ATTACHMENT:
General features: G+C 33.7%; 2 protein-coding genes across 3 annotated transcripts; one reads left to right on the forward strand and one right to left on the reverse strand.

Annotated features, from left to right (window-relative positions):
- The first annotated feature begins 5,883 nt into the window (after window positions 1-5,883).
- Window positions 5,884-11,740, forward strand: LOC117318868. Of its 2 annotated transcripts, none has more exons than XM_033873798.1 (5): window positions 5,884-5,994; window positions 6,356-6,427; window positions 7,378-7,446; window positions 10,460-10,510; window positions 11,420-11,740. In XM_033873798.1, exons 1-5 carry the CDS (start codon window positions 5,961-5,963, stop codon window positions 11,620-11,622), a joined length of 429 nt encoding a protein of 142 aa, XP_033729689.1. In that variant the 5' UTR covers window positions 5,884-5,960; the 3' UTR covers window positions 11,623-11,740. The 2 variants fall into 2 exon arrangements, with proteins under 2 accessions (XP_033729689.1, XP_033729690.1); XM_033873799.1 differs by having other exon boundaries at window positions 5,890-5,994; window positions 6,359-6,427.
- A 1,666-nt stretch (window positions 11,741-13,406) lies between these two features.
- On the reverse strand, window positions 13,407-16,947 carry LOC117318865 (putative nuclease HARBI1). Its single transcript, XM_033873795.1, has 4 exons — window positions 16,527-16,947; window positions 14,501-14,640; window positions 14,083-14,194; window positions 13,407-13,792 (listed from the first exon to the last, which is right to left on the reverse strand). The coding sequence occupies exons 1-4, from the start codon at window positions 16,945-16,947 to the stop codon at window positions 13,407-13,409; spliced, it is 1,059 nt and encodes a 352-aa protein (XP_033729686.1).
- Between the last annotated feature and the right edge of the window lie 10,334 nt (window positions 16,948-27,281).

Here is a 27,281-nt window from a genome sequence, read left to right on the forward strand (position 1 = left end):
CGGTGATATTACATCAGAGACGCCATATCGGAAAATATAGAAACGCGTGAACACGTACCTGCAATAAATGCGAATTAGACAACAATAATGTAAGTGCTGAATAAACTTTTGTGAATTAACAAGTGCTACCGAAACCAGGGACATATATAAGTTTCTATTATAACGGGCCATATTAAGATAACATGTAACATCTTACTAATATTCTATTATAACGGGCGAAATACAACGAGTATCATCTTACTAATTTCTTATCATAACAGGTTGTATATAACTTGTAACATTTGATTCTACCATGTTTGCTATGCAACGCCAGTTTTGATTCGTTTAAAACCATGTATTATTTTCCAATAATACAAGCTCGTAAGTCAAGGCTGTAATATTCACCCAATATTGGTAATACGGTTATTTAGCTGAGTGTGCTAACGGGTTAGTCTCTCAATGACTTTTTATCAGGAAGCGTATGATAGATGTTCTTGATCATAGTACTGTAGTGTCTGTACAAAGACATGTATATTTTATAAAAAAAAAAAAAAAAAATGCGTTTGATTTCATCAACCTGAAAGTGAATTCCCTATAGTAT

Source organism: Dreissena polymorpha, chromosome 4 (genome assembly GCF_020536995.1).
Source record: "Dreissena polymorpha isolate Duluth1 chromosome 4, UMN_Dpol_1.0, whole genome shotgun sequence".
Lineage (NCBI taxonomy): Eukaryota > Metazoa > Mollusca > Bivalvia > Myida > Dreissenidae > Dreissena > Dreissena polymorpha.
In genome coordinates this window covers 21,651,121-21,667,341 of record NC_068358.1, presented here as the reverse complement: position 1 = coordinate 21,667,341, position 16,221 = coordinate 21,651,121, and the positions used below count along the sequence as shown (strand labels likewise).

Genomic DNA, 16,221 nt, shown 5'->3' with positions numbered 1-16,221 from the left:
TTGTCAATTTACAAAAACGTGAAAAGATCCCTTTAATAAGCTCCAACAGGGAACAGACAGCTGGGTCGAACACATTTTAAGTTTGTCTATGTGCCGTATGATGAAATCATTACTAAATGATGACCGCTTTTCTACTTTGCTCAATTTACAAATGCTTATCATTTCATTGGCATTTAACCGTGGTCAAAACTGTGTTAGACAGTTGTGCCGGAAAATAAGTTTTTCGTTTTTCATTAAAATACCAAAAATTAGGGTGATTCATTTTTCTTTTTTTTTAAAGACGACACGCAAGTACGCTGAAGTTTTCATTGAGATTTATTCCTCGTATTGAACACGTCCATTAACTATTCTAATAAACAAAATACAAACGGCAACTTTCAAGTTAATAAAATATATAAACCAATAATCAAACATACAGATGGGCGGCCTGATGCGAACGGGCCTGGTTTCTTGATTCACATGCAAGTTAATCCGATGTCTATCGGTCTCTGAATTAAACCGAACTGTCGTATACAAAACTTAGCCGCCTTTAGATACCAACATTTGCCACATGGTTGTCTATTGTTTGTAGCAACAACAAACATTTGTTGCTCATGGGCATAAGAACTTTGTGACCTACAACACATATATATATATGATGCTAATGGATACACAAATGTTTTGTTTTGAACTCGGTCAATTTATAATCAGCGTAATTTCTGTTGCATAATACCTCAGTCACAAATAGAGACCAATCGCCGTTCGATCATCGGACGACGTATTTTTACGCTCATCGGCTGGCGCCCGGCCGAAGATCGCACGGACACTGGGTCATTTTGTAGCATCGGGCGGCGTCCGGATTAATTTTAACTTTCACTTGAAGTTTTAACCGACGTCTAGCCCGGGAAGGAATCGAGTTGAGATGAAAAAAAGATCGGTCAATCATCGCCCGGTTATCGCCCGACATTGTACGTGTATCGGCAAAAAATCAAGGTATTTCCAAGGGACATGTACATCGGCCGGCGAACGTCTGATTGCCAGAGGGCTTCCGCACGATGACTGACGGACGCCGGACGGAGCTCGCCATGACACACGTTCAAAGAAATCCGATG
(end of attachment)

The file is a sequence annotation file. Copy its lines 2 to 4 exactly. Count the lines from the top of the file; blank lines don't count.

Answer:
Annotated features, from left to right (window-relative positions):
- The first annotated feature begins 5,883 nt into the window (after window positions 1-5,883).
- Window positions 5,884-11,740, forward strand: LOC117318868. Of its 2 annotated transcripts, none has more exons than XM_033873798.1 (5): window positions 5,884-5,994; window positions 6,356-6,427; window positions 7,378-7,446; window positions 10,460-10,510; window positions 11,420-11,740. In XM_033873798.1, exons 1-5 carry the CDS (start codon window positions 5,961-5,963, stop codon window positions 11,620-11,622), a joined length of 429 nt encoding a protein of 142 aa, XP_033729689.1. In that variant the 5' UTR covers window positions 5,884-5,960; the 3' UTR covers window positions 11,623-11,740. The 2 variants fall into 2 exon arrangements, with proteins under 2 accessions (XP_033729689.1, XP_033729690.1); XM_033873799.1 differs by having other exon boundaries at window positions 5,890-5,994; window positions 6,359-6,427.